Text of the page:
The Hospice Palliative Care Association of South Africa welcomes the judgement of the Supreme Court of Appeal released on 6th December, 2016 which sets aside the court ruling of Judge Fabricius allowing Adv. Strantham-Ford physician-administered euthanasia or physician-assisted suicide. The ruling was set aside because of three reasons:

  1. Stranstham-Ford had already died.
  2. There was no full and proper examination of the present state of the law in this difficult area.
  3. The order was made on an incorrect and restricted factual basis.

The judgement states that this was not an appropriate case to develop the common law of murder and culpable homicide.

The right to live and die in dignity is one of the basic principles of palliative care. Palliative care can control pain and suffering and enable people to live well in comfort and dignity until the moment of their natural death.

The Supreme Court of Appeal judgement identifies that the law injects itself into the debate of how we should approach death because of the enormous strides modern medicine has made in its ability to prolong life and to postpone death. Palliative care practitioners have been considering this issue for some time and affirm that euthanasia (and doctor-assisted suicide) is not a palliative care practice and that palliative care “neither hastens nor postpones death.” This means no to euthanasia but yes to the choice of not prolonging dying through medical interventions that no longer help the person undergoing these interventions.

The Judgement quotes the summary of Adv. Stranstham-Ford’s care provided by the Health Professions Council of South Africa: “His symptoms were managed effectively enough for him to be able to die in a homely atmosphere surrounded by family and friends who cared for him. The impact of palliative care surpassed his expectations and defied his own predictions of a frightening, impersonal and undignified death.” It was also reported that he had spoken to his ex-wife and to his doctor asking whether, if the court order was granted, did he need to go through with it or could he change his mind.

The Hospice Palliative Care Association is dedicated to ensuring greater access to palliative care. It is unacceptable that less than 20% of people who need palliative care in South Africa have access to this care. We are encouraged to note that the Minister of Health established a National Steering Committee on Palliative Care to develop a policy framework and strategy for palliative care in South Africa to ensure greater access to this care. In addition, health care funders are ensuring access to palliative care benefits to their clients.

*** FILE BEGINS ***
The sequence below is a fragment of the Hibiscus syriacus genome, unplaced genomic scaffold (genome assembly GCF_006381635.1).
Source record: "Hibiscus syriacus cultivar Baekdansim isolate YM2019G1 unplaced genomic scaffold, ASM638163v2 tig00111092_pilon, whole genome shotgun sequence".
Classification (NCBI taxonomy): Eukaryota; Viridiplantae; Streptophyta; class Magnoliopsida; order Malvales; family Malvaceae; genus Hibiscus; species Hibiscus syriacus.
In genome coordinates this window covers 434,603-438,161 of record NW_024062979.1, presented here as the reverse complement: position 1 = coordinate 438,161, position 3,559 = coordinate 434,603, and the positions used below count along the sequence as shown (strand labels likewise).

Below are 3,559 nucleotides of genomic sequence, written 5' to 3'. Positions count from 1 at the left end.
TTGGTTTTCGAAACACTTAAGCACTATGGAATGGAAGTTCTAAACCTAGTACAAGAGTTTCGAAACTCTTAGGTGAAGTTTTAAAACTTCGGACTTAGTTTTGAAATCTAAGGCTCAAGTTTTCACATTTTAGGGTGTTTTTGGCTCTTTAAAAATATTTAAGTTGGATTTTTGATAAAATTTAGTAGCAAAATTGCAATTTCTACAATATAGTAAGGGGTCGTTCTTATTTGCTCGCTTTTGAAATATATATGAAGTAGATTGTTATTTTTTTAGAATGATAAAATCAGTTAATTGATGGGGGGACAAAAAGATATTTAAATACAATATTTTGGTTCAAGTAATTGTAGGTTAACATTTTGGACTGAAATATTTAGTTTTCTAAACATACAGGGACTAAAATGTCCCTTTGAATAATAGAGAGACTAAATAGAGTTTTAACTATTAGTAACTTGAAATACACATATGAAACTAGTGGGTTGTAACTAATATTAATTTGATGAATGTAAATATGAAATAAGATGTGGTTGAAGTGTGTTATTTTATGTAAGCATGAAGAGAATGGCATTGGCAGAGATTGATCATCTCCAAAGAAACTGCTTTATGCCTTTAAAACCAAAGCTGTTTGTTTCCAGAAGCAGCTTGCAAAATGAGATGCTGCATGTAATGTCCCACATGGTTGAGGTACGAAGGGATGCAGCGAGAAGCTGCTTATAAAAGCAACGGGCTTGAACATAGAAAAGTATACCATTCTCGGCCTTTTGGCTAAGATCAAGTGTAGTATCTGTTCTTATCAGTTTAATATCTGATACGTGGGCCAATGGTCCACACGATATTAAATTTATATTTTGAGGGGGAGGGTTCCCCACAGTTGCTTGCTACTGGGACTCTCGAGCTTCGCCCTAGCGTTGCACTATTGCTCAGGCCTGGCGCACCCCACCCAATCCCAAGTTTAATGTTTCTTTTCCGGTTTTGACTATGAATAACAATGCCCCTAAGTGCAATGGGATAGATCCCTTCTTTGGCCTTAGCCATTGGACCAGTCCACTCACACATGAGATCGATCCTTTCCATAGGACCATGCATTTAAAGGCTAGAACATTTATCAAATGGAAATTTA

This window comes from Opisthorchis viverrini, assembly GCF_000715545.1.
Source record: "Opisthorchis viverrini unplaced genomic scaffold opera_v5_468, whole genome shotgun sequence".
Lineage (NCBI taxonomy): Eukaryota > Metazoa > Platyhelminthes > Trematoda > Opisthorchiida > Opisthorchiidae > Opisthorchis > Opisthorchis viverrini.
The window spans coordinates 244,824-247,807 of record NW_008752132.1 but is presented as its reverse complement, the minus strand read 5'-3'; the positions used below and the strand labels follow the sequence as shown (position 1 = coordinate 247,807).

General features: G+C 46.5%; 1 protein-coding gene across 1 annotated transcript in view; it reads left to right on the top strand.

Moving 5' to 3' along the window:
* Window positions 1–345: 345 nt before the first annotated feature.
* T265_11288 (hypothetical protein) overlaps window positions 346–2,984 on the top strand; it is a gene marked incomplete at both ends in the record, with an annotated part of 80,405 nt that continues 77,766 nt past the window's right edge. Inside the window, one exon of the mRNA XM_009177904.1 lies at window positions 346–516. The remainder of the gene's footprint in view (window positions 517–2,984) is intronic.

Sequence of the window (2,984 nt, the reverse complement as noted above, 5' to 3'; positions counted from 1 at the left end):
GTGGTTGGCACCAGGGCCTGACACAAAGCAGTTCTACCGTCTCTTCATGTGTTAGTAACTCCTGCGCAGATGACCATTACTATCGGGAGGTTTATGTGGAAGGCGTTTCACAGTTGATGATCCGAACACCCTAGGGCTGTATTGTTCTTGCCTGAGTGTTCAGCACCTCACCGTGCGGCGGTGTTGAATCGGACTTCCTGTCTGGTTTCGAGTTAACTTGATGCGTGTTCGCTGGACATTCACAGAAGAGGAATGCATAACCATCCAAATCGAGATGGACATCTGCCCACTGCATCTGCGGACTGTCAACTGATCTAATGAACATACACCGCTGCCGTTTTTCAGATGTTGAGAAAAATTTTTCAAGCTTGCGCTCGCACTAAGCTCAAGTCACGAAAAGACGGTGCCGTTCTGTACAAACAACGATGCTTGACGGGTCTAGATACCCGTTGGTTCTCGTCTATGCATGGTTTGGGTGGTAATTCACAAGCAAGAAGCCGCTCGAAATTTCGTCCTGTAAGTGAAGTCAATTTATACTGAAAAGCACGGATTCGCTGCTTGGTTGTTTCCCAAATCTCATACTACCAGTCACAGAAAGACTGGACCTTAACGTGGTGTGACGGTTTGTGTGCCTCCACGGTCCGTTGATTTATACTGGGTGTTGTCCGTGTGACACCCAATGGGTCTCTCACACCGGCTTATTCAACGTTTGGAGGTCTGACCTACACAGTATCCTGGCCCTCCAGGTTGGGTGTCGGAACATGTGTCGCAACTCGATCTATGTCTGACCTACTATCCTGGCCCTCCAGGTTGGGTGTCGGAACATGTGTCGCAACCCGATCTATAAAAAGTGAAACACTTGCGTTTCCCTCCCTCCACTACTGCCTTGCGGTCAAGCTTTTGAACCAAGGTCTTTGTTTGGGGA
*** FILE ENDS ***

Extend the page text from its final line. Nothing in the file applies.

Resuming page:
It is of great concern that traditional and social media is full of stories of poor end-of-life care and family members describing dreadful suffering as their loved ones died. This is totally unacceptable; but we do not believe the answer is euthanasia. We believe each person is of value and should be provided with compassionate care that changes their experience of serious illness. Pain and other distressing symptoms can be controlled; people can live as actively as their illness allows until the end of their natural life. Unfortunately, not all doctors and nurse are trained in palliative care and pain management. The 2014 World Health Assembly resolution on palliative care recommends that all health care workers are trained in palliative care and the HPCA has developed training to meet this need including training for staff in care homes, on-line learning for doctors, nurses and other health care professionals.

HPCA also recommends that people document their preferences for care in the event of a serious illness and complete an advance health care plan. An advance care plan gives people some control over the way they live until the moment of their natural death and the Hospice Palliative Care Association of South Africa have developed a document to guide people in documenting their wishes for care when they are seriously ill. This advanced health care planning document can be downloaded from the website

We should be putting all our efforts into ensuring that palliative care is available for all who need this care rather than supporting development of a law that will put the lives of vulnerable people at risk. We need to develop or maintain respect for others, not only in illness but in everyday life; in this way we learn to value people who are different from ourselves including those who are elderly, disabled or ill and we do not judge their lives as no longer being of any worth, resulting in a belief that death is a compassionate option.

Doctors and nurses know that death is not a good treatment for any illness; in palliative care we know we can relieve suffering whether physical, emotional or spiritual. Please support efforts to make this care available to all who need it.

For interviews contact Dr Liz Gwyther on 021 531 0277.